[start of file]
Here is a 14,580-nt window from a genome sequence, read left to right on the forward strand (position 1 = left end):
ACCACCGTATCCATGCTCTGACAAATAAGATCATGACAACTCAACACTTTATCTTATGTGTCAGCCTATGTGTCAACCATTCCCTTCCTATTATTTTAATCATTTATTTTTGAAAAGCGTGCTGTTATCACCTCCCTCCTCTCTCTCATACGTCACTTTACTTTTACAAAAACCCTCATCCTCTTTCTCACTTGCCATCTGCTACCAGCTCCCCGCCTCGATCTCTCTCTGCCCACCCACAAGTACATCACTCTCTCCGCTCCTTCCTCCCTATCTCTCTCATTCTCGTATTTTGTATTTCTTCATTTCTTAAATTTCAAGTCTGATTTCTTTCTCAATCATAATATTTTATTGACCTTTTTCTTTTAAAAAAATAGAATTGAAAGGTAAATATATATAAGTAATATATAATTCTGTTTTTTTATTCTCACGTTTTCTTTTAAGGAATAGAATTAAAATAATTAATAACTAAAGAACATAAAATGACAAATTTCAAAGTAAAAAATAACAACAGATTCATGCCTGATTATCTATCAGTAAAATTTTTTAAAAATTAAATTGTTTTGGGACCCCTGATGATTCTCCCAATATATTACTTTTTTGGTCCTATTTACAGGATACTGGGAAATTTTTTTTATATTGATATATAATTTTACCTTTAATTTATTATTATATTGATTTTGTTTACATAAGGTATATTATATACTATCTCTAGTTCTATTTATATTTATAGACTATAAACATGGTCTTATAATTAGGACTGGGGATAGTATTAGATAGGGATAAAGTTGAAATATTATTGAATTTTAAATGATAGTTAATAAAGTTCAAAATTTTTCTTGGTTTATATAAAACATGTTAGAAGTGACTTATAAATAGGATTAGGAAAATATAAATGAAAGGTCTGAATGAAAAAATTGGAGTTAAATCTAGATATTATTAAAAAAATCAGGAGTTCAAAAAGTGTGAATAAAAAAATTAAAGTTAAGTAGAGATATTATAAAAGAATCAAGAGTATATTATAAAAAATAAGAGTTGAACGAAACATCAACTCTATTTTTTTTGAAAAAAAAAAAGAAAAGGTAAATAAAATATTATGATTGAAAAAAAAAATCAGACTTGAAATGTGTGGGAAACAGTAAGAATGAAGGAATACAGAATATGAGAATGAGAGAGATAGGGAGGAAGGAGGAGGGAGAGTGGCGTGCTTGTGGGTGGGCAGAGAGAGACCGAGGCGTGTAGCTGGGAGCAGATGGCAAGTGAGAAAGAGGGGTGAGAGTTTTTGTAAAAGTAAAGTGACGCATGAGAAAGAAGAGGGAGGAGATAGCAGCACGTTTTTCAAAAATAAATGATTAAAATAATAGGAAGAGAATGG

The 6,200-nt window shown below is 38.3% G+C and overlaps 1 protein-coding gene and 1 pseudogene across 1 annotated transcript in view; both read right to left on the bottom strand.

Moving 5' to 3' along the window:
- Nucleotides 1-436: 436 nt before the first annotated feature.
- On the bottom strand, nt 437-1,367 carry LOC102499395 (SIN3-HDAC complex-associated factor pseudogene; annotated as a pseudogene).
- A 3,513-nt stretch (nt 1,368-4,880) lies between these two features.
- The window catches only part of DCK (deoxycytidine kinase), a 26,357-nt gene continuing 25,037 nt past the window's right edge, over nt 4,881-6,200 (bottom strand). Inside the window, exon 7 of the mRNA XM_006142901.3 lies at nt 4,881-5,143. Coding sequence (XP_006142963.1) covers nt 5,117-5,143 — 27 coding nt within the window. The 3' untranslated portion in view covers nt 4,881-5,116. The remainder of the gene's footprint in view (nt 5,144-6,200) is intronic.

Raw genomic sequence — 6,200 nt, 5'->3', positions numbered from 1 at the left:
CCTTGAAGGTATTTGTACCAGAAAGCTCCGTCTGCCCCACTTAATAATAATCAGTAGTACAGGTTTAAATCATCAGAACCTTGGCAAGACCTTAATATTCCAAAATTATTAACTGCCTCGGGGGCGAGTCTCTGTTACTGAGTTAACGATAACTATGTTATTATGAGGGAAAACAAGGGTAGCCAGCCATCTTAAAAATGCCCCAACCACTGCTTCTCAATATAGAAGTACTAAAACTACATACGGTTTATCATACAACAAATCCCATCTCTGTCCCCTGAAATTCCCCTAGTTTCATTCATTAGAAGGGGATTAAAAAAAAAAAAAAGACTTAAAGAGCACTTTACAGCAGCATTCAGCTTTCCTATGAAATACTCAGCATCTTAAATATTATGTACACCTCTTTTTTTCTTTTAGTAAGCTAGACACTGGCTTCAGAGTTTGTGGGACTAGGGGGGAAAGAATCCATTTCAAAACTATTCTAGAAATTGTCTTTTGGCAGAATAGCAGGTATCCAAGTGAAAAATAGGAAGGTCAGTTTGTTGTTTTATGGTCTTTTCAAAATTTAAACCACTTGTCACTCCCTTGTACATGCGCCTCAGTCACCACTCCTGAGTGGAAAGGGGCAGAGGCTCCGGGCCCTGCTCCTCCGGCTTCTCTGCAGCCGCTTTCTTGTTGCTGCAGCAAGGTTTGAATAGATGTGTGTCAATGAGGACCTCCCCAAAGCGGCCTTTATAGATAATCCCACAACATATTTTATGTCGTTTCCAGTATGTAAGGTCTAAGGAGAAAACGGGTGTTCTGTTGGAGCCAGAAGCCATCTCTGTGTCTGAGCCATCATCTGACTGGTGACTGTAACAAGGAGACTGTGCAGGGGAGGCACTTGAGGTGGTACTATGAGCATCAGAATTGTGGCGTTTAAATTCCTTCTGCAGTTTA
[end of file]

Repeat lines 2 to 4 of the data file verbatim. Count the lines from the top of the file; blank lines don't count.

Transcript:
ACCACCGTATCCATGCTCTGACAAATAAGATCATGACAACTCAACACTTTATCTTATGTGTCAGCCTATGTGTCAACCATTCCCTTCCTATTATTTTAATCATTTATTTTTGAAAAGCGTGCTGTTATCACCTCCCTCCTCTCTCTCATACGTCACTTTACTTTTACAAAAACCCTCATCCTCTTTCTCACTTGCCATCTGCTACCAGCTCCCCGCCTCGATCTCTCTCTGCCCACCCACAAGTACATCACTCTCTCCGCTCCTTCCTCCCTATCTCTCTCATTCTCGTATTTTGTATTTCTTCATTTCTTAAATTTCAAGTCTGATTTCTTTCTCAATCATAATATTTTATTGACCTTTTTCTTTTAAAAAAATAGAATTGAAAGGTAAATATATATAAGTAATATATAATTCTGTTTTTTTATTCTCACGTTTTCTTTTAAGGAATAGAATTAAAATAATTAATAACTAAAGAACATAAAATGACAAATTTCAAAGTAAAAAATAACAACAGATTCATGCCTGATTATCTATCAGTAAAATTTTTTAAAAATTAAATTGTTTTGGGACCCCTGATGATTCTCCCAATATATTACTTTTTTGGTCCTATTTACAGGATACTGGGAAATTTTTTTTATATTGATATATAATTTTACCTTTAATTTATTATTATATTGATTTTGTTTACATAAGGTATATTATATACTATCTCTAGTTCTATTTATATTTATAGACTATAAACATGGTCTTATAATTAGGACTGGGGATAGTATTAGATAGGGATAAAGTTGAAATATTATTGAATTTTAAATGATAGTTAATAAAGTTCAAAATTTTTCTTGGTTTATATAAAACATGTTAGAAGTGACTTATAAATAGGATTAGGAAAATATAAATGAAAGGTCTGAATGAAAAAATTGGAGTTAAATCTAGATATTATTAAAAAAATCAGGAGTTCAAAAAGTGTGAATAAAAAAATTAAAGTTAAGTAGAGATATTATAAAAGAATCAAGAGTATATTATAAAAAATAAGAGTTGAACGAAACATCAACTCTATTTTTTTTGAAAAAAAAAAAGAAAAGGTAAATAAAATATTATGATTGAAAAAAAAAATCAGACTTGAAATGTGTGGGAAACAGTAAGAATGAAGGAATACAGAATATGAGAATGAGAGAGATAGGGAGGAAGGAGGAGGGAGAGTGGCGTGCTTGTGGGTGGGCAGAGAGAGACCGAGGCGTGTAGCTGGGAGCAGATGGCAAGTGAGAAAGAGGGGTGAGAGTTTTTGTAAAAGTAAAGTGACGCATGAGAAAGAAGAGGGAGGAGATAGCAGCACGTTTTTCAAAAATAAATGATTAAAATAATAGGAAGAGAATGG

The 6,200-nt window shown below is 38.3% G+C and overlaps 1 protein-coding gene and 1 pseudogene across 1 annotated transcript in view; both read right to left on the bottom strand.

Moving 5' to 3' along the window: